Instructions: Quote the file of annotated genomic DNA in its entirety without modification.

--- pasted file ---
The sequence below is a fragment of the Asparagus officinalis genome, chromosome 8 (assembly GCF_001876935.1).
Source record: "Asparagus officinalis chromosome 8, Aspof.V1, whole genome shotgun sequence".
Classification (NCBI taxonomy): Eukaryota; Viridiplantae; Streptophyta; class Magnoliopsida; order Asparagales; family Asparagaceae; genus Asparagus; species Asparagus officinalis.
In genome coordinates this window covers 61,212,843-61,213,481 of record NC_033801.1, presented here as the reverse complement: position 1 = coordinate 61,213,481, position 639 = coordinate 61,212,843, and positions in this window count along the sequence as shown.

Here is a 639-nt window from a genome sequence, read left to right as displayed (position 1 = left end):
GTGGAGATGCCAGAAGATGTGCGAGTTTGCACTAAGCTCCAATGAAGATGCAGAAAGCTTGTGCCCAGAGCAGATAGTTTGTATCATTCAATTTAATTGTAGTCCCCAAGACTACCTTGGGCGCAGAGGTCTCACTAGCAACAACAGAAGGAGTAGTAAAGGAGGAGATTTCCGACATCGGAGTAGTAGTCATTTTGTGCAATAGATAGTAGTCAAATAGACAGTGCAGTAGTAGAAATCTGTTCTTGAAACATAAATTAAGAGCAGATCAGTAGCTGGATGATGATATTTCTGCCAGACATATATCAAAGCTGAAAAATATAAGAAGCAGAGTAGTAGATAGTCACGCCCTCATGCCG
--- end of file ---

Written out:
The sequence below is a fragment of the Asparagus officinalis genome, chromosome 8 (assembly GCF_001876935.1).
Source record: "Asparagus officinalis chromosome 8, Aspof.V1, whole genome shotgun sequence".
Classification (NCBI taxonomy): Eukaryota; Viridiplantae; Streptophyta; class Magnoliopsida; order Asparagales; family Asparagaceae; genus Asparagus; species Asparagus officinalis.
In genome coordinates this window covers 61,212,843-61,213,481 of record NC_033801.1, presented here as the reverse complement: position 1 = coordinate 61,213,481, position 639 = coordinate 61,212,843, and positions in this window count along the sequence as shown.

Here is a 639-nt window from a genome sequence, read left to right as displayed (position 1 = left end):
GTGGAGATGCCAGAAGATGTGCGAGTTTGCACTAAGCTCCAATGAAGATGCAGAAAGCTTGTGCCCAGAGCAGATAGTTTGTATCATTCAATTTAATTGTAGTCCCCAAGACTACCTTGGGCGCAGAGGTCTCACTAGCAACAACAGAAGGAGTAGTAAAGGAGGAGATTTCCGACATCGGAGTAGTAGTCATTTTGTGCAATAGATAGTAGTCAAATAGACAGTGCAGTAGTAGAAATCTGTTCTTGAAACATAAATTAAGAGCAGATCAGTAGCTGGATGATGATATTTCTGCCAGACATATATCAAAGCTGAAAAATATAAGAAGCAGAGTAGTAGATAGTCACGCCCTCATGCCG